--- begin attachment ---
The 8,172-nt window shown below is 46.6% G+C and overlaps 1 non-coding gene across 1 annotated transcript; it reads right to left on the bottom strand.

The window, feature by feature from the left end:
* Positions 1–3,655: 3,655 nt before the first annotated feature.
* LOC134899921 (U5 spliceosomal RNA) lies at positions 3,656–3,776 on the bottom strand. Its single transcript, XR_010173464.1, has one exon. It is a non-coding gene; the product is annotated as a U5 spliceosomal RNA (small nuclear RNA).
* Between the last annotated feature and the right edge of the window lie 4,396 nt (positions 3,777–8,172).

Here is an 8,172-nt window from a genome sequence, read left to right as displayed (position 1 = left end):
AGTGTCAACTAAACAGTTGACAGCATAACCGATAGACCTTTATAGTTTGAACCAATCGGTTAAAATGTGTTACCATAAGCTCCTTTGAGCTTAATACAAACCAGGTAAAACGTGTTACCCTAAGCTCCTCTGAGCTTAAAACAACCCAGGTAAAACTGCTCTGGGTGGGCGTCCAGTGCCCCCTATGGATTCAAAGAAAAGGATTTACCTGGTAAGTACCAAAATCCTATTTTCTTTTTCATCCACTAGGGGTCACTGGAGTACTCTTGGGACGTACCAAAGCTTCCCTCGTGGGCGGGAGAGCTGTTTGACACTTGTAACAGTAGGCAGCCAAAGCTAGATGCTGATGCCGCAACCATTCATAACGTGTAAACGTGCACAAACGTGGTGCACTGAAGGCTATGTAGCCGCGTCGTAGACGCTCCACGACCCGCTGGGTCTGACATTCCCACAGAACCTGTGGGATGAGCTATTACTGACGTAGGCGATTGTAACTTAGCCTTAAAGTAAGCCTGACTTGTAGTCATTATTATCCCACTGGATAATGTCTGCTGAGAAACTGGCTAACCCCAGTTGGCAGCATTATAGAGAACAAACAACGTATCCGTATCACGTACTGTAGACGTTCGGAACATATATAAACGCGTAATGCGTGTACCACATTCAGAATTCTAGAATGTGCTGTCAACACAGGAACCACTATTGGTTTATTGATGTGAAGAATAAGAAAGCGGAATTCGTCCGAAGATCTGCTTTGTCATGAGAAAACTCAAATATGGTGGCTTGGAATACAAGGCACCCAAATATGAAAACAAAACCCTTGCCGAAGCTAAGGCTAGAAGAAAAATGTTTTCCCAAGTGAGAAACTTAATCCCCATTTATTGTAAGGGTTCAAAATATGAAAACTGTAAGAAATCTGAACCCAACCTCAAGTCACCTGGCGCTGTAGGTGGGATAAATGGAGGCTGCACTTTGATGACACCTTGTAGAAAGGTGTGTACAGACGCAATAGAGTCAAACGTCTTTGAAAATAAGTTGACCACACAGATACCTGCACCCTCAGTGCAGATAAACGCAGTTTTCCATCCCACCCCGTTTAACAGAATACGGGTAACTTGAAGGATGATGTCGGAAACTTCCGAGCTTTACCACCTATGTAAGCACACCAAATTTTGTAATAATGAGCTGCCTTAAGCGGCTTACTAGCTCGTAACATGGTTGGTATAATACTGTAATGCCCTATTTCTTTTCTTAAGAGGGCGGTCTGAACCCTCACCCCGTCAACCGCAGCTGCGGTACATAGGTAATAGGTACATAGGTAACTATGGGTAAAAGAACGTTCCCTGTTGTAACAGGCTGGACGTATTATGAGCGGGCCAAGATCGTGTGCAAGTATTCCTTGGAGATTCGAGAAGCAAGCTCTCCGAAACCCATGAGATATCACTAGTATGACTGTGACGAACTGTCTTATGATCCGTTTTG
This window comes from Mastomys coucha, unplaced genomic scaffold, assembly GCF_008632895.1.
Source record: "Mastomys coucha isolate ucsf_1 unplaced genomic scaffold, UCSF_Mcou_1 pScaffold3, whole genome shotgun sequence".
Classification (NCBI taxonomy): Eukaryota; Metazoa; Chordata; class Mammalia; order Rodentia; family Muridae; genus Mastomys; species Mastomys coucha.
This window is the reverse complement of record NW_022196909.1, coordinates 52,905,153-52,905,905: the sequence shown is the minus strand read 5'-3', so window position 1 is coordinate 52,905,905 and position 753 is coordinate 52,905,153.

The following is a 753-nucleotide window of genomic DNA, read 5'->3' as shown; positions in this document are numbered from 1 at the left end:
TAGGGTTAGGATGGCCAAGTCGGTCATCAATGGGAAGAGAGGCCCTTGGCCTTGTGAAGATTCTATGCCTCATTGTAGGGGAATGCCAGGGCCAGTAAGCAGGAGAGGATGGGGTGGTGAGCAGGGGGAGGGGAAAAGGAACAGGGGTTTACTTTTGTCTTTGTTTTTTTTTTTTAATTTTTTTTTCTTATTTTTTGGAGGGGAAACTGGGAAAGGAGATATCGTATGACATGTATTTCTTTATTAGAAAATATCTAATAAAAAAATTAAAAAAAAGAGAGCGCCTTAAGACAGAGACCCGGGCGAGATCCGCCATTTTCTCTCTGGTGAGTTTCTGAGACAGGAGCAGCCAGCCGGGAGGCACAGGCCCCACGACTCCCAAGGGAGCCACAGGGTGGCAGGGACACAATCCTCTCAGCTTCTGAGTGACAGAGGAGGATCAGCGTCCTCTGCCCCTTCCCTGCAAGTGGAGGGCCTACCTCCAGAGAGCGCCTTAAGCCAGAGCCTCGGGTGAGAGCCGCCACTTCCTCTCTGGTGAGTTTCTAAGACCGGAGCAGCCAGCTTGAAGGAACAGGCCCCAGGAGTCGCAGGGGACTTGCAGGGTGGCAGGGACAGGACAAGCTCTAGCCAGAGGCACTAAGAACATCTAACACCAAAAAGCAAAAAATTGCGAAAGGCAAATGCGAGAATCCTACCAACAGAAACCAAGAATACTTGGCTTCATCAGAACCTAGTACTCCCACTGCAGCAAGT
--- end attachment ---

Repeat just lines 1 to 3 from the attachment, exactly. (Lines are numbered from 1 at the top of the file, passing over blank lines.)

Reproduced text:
The 8,172-nt window shown below is 46.6% G+C and overlaps 1 non-coding gene across 1 annotated transcript; it reads right to left on the bottom strand.

The window, feature by feature from the left end:
* Positions 1–3,655: 3,655 nt before the first annotated feature.